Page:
'/>"/>

Contact: Harald Pauli
harald.pauli@univie.ac.at
43-699-108-74492
University of Vienna
Source:Eurekalert  

Related biology news :

1. The rise in sea level of the Mediterranean is accelerating
2. Long-term study shows effect of climate change on animal diversity
3. White Mountain Research Station to host climate change conference
4. Researchers find animal with ability to survive climate change
5. Severe climate change costs forecast for Pennsylvania, N.C., Tennessee, N.D.
6. Experts discuss climate change during UH lecture series
7. Dont blame cities for climate change, see them as solutions
8. Green coffee-growing practices buffer climate-change impacts
9. Brookhaven scientists take off for southeastern Pacific climate study
10. Himalaya -- Changing Landscapes photo exhibition draws attention to the impacts of climate change
11. British scientists go cloud-hopping in the Pacific to improve climate predictions
Post Your Comments:
*Name:
*Comment:
*Email:
Related Image:
Accelerating climate change exerts strong pressure on Europe's mountain flora
(Date:4/11/2017)... Florida , April 11, 2017 ... a security technology company, announces the appointment of independent Directors ... Bendheim to its Board of Directors, furthering the company,s ... ... of NXT-ID, we look forward to their guidance and benefiting ...
(Date:4/5/2017)... 2017  The Allen Institute for Cell Science today ... one-of-a-kind portal and dynamic digital window into the human ... first application of deep learning to create predictive models ... and a growing suite of powerful tools. The Allen ... future publicly available resources created and shared by the ...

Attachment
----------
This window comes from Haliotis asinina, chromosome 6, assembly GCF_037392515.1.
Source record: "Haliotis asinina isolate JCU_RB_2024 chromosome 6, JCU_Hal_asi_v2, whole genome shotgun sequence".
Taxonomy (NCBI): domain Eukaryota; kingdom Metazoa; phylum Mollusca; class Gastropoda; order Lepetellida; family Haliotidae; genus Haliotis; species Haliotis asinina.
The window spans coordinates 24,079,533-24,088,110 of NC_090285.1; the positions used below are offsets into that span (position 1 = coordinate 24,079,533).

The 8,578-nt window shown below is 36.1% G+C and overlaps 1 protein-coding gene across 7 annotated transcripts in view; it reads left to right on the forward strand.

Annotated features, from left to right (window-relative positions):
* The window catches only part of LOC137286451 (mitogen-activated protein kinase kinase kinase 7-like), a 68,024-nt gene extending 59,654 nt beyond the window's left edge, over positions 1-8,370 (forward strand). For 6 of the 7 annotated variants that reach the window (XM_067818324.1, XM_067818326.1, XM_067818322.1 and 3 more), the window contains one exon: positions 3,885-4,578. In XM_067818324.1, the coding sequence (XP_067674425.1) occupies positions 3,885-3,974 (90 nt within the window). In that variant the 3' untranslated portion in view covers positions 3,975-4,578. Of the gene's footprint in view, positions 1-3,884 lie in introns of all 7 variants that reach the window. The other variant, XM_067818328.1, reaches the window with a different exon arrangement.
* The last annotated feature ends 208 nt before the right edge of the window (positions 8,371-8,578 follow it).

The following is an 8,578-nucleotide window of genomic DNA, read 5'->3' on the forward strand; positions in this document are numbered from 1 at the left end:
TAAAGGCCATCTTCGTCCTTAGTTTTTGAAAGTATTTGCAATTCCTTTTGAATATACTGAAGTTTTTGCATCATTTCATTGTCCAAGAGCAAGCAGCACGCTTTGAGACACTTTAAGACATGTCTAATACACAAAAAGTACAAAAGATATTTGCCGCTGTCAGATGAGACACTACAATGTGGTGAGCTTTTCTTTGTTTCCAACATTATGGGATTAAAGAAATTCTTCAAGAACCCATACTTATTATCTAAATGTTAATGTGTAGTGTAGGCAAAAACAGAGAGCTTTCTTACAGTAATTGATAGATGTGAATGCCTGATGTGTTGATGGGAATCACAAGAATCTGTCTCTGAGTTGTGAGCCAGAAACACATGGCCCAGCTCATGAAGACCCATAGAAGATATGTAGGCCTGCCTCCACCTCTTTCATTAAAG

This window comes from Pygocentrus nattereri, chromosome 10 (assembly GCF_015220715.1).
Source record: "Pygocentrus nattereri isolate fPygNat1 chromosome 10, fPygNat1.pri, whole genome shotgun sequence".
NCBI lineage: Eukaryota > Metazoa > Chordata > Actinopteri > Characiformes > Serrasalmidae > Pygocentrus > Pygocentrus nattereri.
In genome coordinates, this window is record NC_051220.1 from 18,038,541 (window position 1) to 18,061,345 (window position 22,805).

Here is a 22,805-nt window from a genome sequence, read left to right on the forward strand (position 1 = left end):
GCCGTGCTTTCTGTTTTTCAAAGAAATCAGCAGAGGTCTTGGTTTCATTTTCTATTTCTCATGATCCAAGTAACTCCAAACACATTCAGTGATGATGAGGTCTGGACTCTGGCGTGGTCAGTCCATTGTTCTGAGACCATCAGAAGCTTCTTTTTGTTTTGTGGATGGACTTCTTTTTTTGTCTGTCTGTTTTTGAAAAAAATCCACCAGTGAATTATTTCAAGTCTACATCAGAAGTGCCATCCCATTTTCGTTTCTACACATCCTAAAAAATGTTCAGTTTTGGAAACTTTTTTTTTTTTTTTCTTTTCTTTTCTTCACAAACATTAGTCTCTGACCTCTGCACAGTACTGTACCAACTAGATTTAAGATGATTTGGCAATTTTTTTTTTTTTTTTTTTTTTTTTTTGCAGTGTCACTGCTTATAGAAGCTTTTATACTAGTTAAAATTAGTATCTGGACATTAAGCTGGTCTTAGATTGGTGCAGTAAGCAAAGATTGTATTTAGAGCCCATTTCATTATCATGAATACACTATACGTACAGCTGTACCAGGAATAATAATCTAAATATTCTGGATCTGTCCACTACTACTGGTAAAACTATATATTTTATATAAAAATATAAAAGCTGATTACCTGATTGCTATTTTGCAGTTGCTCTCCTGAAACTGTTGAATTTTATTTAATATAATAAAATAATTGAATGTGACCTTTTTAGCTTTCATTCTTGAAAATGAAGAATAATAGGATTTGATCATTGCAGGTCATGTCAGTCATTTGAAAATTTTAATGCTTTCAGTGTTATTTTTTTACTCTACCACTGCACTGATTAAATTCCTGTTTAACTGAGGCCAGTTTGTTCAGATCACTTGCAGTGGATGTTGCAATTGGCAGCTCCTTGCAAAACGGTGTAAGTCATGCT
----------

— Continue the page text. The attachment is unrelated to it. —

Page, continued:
(Date:4/5/2017)... April 4, 2017 KEY FINDINGS ... expand at a CAGR of 25.76% during the forecast ... the primary factor for the growth of the stem ... https://www.reportbuyer.com/product/4807905/ MARKET INSIGHTS The global stem cell ... application, and geography. The stem cell market of the ...
Breaking Biology News(10 mins):
(Date:8/15/2017)... New York, NY (PRWEB) , ... August 15, 2017 , ... ... for the first time on Immuno-Oncology 360° (IO360°) programming through a series of upcoming ... to be held February 7-9, 2018, at The Roosevelt Hotel in New York City. ...
(Date:8/14/2017)... ... August 14, 2017 , ... ... antibodies. Key researchers in the antibody community have recently come together to address ... antibodies in the laboratory. , The team at Thermo Fisher ...
(Date:8/11/2017)... , Aug. 11, 2017  Market ... New York Times article regarding the telemedicine ... according to Kalorama Information.  The article, ... for That"  used information from Kalorama ... Monitoring & Telemedicine Market  (Sleep, Diabetes, ...
(Date:8/11/2017)... ... August 11, 2017 , ... “There is an ... natural alternatives to synthetic ingredients,” said Matt Hundt, President of Third Wave Bioactives. ... manufacturing presence and know-how of Biorigin will allow us to bring truly novel ...
Breaking Biology Technology: